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This article was originally published on Science News


“The world’s tropical forests are exhaling — and it’s not a sigh of relief. Instead of soaking up climate-warming gases on balance, these so-called “lungs of the planet” are beginning to release them.

A new study based on analyses of satellite imagery of tropical Asia, Africa and the Americas suggests that tropical forests contribute more carbon dioxide to the atmosphere than they remove. Much of that carbon contribution is due to deforestation, the conversion of forests to urban spaces such as farms or roads. But more than two-thirds comes from a less visible source: a decline in the number and diversity of trees in remaining forests, researchers report online September 28 in Science.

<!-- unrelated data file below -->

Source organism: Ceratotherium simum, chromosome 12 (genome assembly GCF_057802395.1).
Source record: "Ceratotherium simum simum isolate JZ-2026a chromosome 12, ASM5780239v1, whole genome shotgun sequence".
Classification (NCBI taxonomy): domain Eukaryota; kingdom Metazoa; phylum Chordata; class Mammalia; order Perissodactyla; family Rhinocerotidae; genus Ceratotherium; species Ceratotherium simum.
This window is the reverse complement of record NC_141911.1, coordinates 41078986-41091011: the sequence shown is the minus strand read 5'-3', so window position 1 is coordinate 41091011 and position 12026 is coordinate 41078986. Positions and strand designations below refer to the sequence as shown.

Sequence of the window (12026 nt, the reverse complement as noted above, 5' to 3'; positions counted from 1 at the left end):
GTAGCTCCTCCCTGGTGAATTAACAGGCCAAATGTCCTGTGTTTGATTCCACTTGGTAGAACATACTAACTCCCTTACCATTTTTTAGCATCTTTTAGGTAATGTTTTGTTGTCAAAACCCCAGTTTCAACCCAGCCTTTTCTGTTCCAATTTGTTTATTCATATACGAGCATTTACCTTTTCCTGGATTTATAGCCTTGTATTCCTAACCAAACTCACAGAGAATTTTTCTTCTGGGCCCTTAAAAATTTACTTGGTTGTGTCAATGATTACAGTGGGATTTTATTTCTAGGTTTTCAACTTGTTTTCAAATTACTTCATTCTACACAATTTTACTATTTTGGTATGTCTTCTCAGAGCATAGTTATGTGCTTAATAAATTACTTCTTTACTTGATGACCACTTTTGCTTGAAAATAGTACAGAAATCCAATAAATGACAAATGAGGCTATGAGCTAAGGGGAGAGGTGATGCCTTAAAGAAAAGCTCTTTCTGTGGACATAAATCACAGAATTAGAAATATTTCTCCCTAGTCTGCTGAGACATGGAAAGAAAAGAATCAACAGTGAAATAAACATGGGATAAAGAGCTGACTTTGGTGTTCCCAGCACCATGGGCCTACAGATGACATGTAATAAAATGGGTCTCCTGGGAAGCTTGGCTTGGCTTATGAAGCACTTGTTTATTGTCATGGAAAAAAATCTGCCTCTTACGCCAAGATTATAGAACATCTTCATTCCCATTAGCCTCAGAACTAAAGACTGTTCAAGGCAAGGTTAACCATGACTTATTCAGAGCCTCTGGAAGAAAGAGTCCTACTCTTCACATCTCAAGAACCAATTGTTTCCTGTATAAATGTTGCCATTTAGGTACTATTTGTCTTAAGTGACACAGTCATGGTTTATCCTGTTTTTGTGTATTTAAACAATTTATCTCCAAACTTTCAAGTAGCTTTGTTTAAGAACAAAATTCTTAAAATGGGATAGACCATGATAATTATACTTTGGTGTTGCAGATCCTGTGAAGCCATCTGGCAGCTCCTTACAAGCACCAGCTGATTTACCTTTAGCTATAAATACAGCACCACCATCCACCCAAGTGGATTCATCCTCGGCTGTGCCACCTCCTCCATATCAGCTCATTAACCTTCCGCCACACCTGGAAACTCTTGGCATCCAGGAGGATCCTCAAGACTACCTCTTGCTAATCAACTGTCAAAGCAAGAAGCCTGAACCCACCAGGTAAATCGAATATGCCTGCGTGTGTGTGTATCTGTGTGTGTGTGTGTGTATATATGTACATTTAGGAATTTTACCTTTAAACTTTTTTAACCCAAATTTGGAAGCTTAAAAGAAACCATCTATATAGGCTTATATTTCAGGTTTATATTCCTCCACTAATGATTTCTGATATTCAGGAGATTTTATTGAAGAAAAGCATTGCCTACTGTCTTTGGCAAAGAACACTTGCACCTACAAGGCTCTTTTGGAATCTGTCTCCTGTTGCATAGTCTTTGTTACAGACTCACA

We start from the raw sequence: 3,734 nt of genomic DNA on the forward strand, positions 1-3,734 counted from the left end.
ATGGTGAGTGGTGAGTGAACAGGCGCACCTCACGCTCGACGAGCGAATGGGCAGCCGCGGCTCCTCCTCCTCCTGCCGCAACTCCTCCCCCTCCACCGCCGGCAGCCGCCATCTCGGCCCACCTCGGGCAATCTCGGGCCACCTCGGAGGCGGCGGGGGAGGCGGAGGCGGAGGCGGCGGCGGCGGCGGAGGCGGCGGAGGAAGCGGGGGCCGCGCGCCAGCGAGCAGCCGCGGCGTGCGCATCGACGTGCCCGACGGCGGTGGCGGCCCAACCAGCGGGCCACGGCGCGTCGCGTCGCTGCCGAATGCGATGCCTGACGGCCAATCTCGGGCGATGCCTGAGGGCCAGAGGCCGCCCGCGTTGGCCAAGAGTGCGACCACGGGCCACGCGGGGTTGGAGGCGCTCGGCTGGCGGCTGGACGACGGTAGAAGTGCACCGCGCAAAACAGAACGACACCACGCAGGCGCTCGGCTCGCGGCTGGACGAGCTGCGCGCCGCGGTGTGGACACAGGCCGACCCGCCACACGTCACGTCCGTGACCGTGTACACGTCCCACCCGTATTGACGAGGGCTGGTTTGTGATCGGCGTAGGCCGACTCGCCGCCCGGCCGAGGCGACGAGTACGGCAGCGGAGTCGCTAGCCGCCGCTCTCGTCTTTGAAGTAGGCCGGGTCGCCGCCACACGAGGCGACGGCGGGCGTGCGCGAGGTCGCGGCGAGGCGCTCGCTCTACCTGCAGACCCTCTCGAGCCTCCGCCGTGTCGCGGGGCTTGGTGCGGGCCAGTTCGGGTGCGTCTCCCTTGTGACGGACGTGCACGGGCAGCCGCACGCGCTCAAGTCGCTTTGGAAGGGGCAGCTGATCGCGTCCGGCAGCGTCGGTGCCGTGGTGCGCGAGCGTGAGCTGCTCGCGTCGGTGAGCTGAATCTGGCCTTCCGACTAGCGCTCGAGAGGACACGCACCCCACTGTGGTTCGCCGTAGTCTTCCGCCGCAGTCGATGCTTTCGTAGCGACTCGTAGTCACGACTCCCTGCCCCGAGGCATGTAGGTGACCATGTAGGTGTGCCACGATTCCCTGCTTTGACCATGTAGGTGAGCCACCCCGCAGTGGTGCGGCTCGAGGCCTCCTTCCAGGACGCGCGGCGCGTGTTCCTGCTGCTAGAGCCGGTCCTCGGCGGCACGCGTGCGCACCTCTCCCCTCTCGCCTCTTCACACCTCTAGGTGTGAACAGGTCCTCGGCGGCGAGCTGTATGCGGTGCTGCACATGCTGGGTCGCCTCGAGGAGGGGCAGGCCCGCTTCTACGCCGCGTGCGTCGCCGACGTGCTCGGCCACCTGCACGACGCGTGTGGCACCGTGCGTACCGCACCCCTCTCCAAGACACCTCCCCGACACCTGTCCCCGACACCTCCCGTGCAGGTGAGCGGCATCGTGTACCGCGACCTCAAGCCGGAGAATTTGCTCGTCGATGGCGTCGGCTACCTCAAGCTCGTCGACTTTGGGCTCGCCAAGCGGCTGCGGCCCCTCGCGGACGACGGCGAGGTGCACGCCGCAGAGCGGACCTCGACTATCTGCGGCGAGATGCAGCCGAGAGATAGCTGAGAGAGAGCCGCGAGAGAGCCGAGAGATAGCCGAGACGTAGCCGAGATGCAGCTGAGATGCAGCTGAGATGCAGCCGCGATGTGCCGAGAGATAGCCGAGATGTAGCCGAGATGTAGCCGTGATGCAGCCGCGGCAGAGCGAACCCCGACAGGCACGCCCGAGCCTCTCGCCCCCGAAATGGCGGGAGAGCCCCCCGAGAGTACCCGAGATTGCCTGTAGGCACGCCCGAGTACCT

Tropical forests are a bulwark against rising carbon dioxide in the atmosphere, taking up carbon and storing it as stems, leaves and roots. Deforestation’s effect is clear; it cuts the number of trees that take up CO2. But even seemingly intact forests can be degraded or disturbed by selective logging, environmental change, wildfires or disease.

Unlike deforestation, which is easy to see in satellite images, these other kinds of degradation can be hard to spot, says study lead author Alessandro Baccini, a forest ecologist and remote sensing specialist at the Woods Hole Research Center in Falmouth, Mass. A degraded forest still looks like forest — it’s just less dense, containing less carbon biomass…”

Read on at: Science News.